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State v. Papantoniou

Court of Appeals of Connecticut

September 25, 2018


          Argued April 10, 2018

         Procedural History

         Substitute information charging the defendant with the crimes of felony murder, burglary in the first degree and criminal possession of a firearm, brought to the Superior Court in the judicial district of New Haven and tried to the jury before Blue, J.; verdict and judgment of guilty, from which the defendant appealed. Affirmed.

          Lisa J. Steele, assigned counsel, for the appellant (defendant).

          Robert J. Scheinblum, senior assistant state's attorney, with whom were Stacey M. Miranda, senior assistant state's attorney, and, on the brief, Patrick J. Griffin, state's attorney, and Karen A. Roberg, assistant state's attorney, for the appellee (state).

          Lavine, Elgo and Bright, Js.


          LAVINE, J.

         The defendant, Nicholas J. Papantoniou, appeals from the judgment of conviction, rendered following a jury trial, of felony murder in violation of General Statutes § 53a-54c, burglary in the first degree in violation of General Statutes § 53a-101 (a) (1), and criminal possession of a firearm in violation of General Statutes § 53a-217 (a) (1). On appeal, the defendant claims that the state (1) violated his rights to be present at trial and to confront the witnesses against him under article first, § 8, of the Connecticut constitution[1] when the prosecutor made a ‘‘generic tailoring'' argument during closing remarks, and (2) violated his constitutional rights to due process and a fair trial by committing prosecutorial improprieties. We affirm the judgment of the trial court.

         The following facts, which the jury reasonably could have found, and procedural history are relevant to this appeal. At approximately 12:30 p.m. on October 19, 2014, William Coutermash[2] drove to 397 Circular Avenue in Hamden; the defendant accompanied him. Larry Dildy, the victim, lived in the second floor apartment of a multifamily house located at 397 Circular Avenue with his wife, Vivian Dildy (Vivian), and their daughter, Ashante Dildy (Ashante). The victim was a known drug dealer, and according to Coutermash, he and the defendant went to the victim's apartment with the intent to rob him.[3] More specifically, Coutermash said the plan was to ‘‘flash a gun in the [victim's] face'' in an attempt to ‘‘get either drugs or money'' from him.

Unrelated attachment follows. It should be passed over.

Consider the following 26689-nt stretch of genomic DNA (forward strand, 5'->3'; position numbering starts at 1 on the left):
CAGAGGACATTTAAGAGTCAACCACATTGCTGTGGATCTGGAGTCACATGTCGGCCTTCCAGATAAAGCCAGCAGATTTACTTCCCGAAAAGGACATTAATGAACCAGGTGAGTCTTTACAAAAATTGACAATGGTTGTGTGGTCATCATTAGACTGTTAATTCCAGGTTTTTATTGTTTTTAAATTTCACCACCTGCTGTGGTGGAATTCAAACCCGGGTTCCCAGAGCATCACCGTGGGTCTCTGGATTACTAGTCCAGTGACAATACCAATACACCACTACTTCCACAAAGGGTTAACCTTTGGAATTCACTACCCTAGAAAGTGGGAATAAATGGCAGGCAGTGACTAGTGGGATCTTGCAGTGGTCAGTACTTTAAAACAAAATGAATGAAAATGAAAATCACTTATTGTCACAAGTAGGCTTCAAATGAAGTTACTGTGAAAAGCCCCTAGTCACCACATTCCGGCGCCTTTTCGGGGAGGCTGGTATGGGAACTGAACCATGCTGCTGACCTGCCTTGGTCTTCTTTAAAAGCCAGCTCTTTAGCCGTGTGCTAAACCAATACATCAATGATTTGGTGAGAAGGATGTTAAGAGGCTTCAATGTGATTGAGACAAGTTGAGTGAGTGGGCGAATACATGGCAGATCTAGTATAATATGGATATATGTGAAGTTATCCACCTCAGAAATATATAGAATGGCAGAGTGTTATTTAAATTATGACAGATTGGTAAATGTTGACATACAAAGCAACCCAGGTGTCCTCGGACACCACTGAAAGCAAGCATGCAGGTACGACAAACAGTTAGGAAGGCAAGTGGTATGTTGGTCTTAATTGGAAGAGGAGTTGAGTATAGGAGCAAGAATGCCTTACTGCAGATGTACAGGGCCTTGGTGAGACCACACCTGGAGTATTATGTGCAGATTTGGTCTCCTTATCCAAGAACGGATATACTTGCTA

When Coutermash and the defendant arrived, Coutermash parked his vehicle-a black Jeep with New York license plates-near the victim's driveway and handed the defendant gloves and a handgun. According to Coutermash, the defendant then exited the vehicle ‘‘to get drugs or money'' and also was armed with a knife.[4] The defendant, who was wearing a gray sweatshirt, a tan hat, and sunglasses, then proceeded to the back door of the victim's apartment. Coutermash testified that he stayed in his Jeep.

         Vivian was home at the time, and according to her, one ‘‘intruder'' entered the apartment through the apartment's locked back door after the force of his knocking opened it. She described the intruder as wearing a grey ‘‘sweat jacket'' and a yellow or beige hat. Shortly thereafter, Vivian saw the lone intruder pointing a gun at the victim, heard him say something that ‘‘sounded like give it up, '' and called 911 at her husband's request. Ashante, who was hiding in her room when the intruder entered the apartment, also heard a single, ‘‘raspy'' male voice say that ‘‘he needed the $400 and the pill, '' and overheard her father respond that ‘‘[he] didn't have it.'' After the victim and the intruder argued for a period of time, a physical fight ensued, and the two men struggled over the intruder's gun. During the struggle, the victim pulled off the intruder's sweatshirt, and Vivian struck the intruder over the head with a broom handle before she ran to a separate room. Vivian then heard two gunshots, [5]and the intruder quickly fled the apartment.